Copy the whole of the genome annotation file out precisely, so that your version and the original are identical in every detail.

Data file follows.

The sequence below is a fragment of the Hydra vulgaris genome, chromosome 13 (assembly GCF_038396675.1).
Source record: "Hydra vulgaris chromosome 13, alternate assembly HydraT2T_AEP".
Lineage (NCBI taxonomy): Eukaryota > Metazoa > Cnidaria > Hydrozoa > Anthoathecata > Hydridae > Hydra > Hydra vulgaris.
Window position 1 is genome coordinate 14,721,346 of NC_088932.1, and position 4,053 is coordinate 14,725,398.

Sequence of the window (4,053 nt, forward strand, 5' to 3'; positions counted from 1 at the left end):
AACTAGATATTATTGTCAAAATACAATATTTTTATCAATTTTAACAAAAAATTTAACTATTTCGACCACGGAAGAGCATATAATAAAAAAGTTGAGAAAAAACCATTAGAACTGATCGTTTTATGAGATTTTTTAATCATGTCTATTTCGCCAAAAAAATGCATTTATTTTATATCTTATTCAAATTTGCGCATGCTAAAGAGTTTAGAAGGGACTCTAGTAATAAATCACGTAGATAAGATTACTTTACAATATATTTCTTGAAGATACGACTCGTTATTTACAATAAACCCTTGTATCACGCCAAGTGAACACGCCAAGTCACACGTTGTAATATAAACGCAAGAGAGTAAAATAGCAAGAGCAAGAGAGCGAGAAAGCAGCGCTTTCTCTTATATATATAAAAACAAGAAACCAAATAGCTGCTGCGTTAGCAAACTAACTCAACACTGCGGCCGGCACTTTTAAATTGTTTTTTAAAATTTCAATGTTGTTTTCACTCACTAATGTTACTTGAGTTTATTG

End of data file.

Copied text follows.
The sequence below is a fragment of the Hydra vulgaris genome, chromosome 13 (assembly GCF_038396675.1).
Source record: "Hydra vulgaris chromosome 13, alternate assembly HydraT2T_AEP".
Lineage (NCBI taxonomy): Eukaryota > Metazoa > Cnidaria > Hydrozoa > Anthoathecata > Hydridae > Hydra > Hydra vulgaris.
Window position 1 is genome coordinate 14,721,346 of NC_088932.1, and position 4,053 is coordinate 14,725,398.

Sequence of the window (4,053 nt, forward strand, 5' to 3'; positions counted from 1 at the left end):
AACTAGATATTATTGTCAAAATACAATATTTTTATCAATTTTAACAAAAAATTTAACTATTTCGACCACGGAAGAGCATATAATAAAAAAGTTGAGAAAAAACCATTAGAACTGATCGTTTTATGAGATTTTTTAATCATGTCTATTTCGCCAAAAAAATGCATTTATTTTATATCTTATTCAAATTTGCGCATGCTAAAGAGTTTAGAAGGGACTCTAGTAATAAATCACGTAGATAAGATTACTTTACAATATATTTCTTGAAGATACGACTCGTTATTTACAATAAACCCTTGTATCACGCCAAGTGAACACGCCAAGTCACACGTTGTAATATAAACGCAAGAGAGTAAAATAGCAAGAGCAAGAGAGCGAGAAAGCAGCGCTTTCTCTTATATATATAAAAACAAGAAACCAAATAGCTGCTGCGTTAGCAAACTAACTCAACACTGCGGCCGGCACTTTTAAATTGTTTTTTAAAATTTCAATGTTGTTTTCACTCACTAATGTTACTTGAGTTTATTG